That kept us busy for a little bit, but we were soon back to orbiting the gate and waiting for things to wrap up.  Fortunately nobody showed up to contest things… a sizable fleet might have just brushed us away… and the whole thing was wrapped up with the minimum number of entosis operations.

Of course, after that we had the schlep all the way back home, which would have been quick in frigates, but we had those Drakes to carry along.  And then, back in Delve, I found out why we got a titan bridge on the way out.  It looks like GSOL was in the process of taking a bunch of Ansiblex jump gates offline to move them due to the changes that went in last week that require them to be at least 500km off the nearest Upwell structure.  So there were a few more gates to take, though it is still pretty quick to get from Cloud Ring to Delve.

And so it goes.  I have seen a few sovereignty defense fleets going on this month, so apparently we’ll saddle up and ride out every time somebody trolls us by hitting a TCU on the other side of New Eden.  It keeps us busy I suppose.

The Key to Gnomeregan

As I mentioned in the Stormwind Stockade post, we were skipping straight ahead to Gnomeregan, bypassing Razorfen Kraul.  This was, in part, due to Ula demanding that we face something challenging lest her video recaps of our adventures get dull.  We cannot depend on Skronk falling off of things every time to liven up a run.

So it was to be Gnomeregan, with the group capped at level 29 according to the MOTD in guild chat and the pinned notice in our Discord.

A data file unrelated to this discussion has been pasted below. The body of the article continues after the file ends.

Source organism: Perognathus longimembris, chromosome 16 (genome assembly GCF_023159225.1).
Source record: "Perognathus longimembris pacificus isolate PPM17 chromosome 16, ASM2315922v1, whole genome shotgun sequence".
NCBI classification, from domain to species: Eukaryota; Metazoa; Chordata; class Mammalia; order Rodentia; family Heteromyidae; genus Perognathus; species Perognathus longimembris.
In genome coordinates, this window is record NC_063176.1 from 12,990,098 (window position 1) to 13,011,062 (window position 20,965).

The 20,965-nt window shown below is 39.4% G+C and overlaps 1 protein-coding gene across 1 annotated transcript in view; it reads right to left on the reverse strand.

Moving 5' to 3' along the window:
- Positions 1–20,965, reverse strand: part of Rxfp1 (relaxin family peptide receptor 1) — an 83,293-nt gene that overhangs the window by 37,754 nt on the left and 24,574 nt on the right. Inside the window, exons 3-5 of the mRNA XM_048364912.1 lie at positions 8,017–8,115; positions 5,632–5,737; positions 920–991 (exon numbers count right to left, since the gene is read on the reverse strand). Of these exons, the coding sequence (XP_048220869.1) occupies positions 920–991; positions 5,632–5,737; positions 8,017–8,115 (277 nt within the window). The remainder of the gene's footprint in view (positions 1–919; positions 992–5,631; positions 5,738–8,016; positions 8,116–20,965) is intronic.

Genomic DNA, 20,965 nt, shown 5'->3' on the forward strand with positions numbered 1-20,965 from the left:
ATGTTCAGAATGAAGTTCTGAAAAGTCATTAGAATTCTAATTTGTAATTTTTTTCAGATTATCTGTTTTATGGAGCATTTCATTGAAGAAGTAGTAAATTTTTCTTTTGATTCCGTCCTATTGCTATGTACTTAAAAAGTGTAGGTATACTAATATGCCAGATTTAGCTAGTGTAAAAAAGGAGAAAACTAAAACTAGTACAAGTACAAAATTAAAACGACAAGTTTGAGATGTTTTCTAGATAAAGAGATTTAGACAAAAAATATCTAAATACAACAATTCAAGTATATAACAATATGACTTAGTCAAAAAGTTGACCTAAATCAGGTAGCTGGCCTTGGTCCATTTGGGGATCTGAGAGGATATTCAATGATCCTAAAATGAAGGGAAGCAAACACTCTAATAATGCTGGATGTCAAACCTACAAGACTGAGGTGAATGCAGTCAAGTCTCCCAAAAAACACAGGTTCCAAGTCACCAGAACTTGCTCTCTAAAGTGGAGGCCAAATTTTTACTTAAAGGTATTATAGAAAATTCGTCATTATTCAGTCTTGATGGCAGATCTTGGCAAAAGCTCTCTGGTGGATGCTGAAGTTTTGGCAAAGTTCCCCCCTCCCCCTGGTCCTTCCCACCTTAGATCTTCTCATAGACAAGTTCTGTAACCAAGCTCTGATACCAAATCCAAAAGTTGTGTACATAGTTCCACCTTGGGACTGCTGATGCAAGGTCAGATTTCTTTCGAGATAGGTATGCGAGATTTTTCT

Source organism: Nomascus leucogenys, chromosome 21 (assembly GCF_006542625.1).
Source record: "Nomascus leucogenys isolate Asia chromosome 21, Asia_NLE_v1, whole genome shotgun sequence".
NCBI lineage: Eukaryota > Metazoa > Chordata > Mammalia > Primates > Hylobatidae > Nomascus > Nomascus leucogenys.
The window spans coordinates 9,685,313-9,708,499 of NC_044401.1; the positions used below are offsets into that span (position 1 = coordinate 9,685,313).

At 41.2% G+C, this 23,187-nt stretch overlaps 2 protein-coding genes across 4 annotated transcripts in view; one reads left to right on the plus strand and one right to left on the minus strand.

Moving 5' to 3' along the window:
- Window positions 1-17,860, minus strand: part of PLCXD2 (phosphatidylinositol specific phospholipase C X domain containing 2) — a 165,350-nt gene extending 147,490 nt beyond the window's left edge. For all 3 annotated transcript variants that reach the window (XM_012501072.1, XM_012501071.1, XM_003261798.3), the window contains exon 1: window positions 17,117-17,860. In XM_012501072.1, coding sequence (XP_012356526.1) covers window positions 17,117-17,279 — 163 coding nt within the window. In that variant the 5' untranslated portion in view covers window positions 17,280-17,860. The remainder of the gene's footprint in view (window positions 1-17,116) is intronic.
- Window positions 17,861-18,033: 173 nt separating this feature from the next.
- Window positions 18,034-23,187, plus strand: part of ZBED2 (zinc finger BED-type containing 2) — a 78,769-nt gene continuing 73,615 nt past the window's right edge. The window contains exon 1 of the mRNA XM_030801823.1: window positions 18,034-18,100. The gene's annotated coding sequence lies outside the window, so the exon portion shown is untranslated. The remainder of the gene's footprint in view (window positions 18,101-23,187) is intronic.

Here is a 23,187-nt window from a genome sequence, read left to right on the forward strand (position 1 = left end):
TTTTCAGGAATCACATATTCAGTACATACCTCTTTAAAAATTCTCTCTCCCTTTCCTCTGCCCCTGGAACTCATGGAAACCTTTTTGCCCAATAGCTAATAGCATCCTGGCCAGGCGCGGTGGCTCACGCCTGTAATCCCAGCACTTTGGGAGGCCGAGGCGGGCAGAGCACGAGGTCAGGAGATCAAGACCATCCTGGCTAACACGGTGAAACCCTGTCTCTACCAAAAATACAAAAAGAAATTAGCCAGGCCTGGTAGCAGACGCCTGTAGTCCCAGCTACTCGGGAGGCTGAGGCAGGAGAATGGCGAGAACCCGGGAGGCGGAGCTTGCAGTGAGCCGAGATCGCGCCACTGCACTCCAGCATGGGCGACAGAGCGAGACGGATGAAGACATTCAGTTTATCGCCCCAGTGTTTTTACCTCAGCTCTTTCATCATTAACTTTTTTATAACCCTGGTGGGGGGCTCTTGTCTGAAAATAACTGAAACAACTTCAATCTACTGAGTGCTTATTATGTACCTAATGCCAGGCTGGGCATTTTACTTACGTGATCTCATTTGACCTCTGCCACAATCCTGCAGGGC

Not that we were in danger of getting too far ahead.  When the designated time came on Sunday afternoon, our lineup was still mostly at level 28.  We were:

  • Ula – level 29 gnome mage
  • Viniki – level 29 gnome warrior
  • Skronk – level 28 dwarf priest
  • Obama – level 28 human warlock
  • Moronae – level 28 night elf druid

We met up outside the bank in Ironforge to get ourselves together.  With an eye towards getting things rolling as quickly as possible I brought my warlock, Winki, to the bank to use the summoning skill to bring Obama and Moronae to us, since I could see from the guild roster that they were strewn about the map of Azeroth and there was no need to waste our limited time on travel.

Summoning before the bank

Still, it took us a while to get sorted and to get all of the quests shared out.  Like the Stormwind Stockade, Gnomer has its share of quests.

Most of the quests

We had to trot down the hill into Kharnos in order to pick up an additional one, and I am not sure we got them all.  There is quite a list.  But once set there, it was off for the instance.

Through the snow to Gnomer

Which is a bit of a trot.  And Gnomer is also one of those instances where the elite mobs start before you get to the portal.  But that is fine.  Troggs are for killing.

And more so once inside.  Clearing troggs is a bit like clearing Defias in the Stockade.  They hang around in groups and you get the occasional walker… well, runner… passing through, though the runners are at least non-elite.  As tends to be the case, the mobs on entering the instance were lower level than us, but that changed as we moved further in.

Moving further in though… nobody brought a map and it had been ages since we had been in Gnomer, so we moved through the instance in what was probably not the most efficient method.  But we didn’t fall off of anything, which is a hazard.

We found our way to Emi Shortfuse pretty quickly and ran through her event.

Emi starts us off

The end of that event had no drop.  I was kind of hoping for the gauntlets that are a possibility, but we were denied.